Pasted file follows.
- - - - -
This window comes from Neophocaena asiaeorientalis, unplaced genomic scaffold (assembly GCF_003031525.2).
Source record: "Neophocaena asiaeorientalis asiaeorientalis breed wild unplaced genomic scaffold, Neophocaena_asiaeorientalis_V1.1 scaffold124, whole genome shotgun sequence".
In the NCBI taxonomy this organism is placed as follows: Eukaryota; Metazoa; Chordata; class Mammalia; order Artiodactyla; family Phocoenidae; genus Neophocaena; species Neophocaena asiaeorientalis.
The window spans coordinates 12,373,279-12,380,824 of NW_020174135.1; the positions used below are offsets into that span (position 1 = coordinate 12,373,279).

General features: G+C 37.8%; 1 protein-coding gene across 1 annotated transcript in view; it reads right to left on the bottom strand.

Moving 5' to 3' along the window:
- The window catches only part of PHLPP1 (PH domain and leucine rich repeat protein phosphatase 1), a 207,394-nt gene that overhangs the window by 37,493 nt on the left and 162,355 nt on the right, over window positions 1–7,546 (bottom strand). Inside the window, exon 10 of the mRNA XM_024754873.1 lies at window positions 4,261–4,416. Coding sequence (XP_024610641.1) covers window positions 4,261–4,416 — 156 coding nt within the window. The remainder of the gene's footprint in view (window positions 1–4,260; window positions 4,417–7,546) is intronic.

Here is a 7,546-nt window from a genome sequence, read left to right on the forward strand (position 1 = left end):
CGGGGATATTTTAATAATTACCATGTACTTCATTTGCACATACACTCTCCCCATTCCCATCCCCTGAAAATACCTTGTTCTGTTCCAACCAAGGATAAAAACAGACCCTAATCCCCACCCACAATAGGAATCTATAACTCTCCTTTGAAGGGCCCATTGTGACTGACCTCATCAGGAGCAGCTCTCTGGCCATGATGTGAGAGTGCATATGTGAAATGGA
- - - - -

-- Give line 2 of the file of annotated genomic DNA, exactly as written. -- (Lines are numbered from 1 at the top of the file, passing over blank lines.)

Source record: "Neophocaena asiaeorientalis asiaeorientalis breed wild unplaced genomic scaffold, Neophocaena_asiaeorientalis_V1.1 scaffold124, whole genome shotgun sequence".